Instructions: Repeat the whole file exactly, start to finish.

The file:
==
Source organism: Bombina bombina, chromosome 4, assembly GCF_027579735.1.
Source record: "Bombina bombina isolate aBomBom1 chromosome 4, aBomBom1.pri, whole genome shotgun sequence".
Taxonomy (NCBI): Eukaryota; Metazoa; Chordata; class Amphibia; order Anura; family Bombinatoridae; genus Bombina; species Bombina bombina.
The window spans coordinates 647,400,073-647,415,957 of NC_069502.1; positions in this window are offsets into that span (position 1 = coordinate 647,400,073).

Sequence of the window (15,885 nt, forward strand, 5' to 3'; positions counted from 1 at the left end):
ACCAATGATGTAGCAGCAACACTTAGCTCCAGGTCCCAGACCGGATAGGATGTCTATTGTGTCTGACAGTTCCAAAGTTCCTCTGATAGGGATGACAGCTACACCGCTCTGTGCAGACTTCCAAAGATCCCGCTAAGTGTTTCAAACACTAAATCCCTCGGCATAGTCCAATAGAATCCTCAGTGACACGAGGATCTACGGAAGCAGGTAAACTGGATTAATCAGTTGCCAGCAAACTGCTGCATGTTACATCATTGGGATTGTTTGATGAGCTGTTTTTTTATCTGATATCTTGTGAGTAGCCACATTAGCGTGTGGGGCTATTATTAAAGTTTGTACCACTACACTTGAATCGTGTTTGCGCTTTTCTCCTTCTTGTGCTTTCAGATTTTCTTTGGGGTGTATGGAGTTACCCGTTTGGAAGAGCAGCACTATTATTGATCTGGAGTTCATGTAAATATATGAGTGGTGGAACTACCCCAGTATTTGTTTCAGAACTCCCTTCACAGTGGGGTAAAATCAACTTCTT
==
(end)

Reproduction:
Source organism: Bombina bombina, chromosome 4, assembly GCF_027579735.1.
Source record: "Bombina bombina isolate aBomBom1 chromosome 4, aBomBom1.pri, whole genome shotgun sequence".
Taxonomy (NCBI): Eukaryota; Metazoa; Chordata; class Amphibia; order Anura; family Bombinatoridae; genus Bombina; species Bombina bombina.
The window spans coordinates 647,400,073-647,415,957 of NC_069502.1; positions in this window are offsets into that span (position 1 = coordinate 647,400,073).

Sequence of the window (15,885 nt, forward strand, 5' to 3'; positions counted from 1 at the left end):
ACCAATGATGTAGCAGCAACACTTAGCTCCAGGTCCCAGACCGGATAGGATGTCTATTGTGTCTGACAGTTCCAAAGTTCCTCTGATAGGGATGACAGCTACACCGCTCTGTGCAGACTTCCAAAGATCCCGCTAAGTGTTTCAAACACTAAATCCCTCGGCATAGTCCAATAGAATCCTCAGTGACACGAGGATCTACGGAAGCAGGTAAACTGGATTAATCAGTTGCCAGCAAACTGCTGCATGTTACATCATTGGGATTGTTTGATGAGCTGTTTTTTTATCTGATATCTTGTGAGTAGCCACATTAGCGTGTGGGGCTATTATTAAAGTTTGTACCACTACACTTGAATCGTGTTTGCGCTTTTCTCCTTCTTGTGCTTTCAGATTTTCTTTGGGGTGTATGGAGTTACCCGTTTGGAAGAGCAGCACTATTATTGATCTGGAGTTCATGTAAATATATGAGTGGTGGAACTACCCCAGTATTTGTTTCAGAACTCCCTTCACAGTGGGGTAAAATCAACTTCTT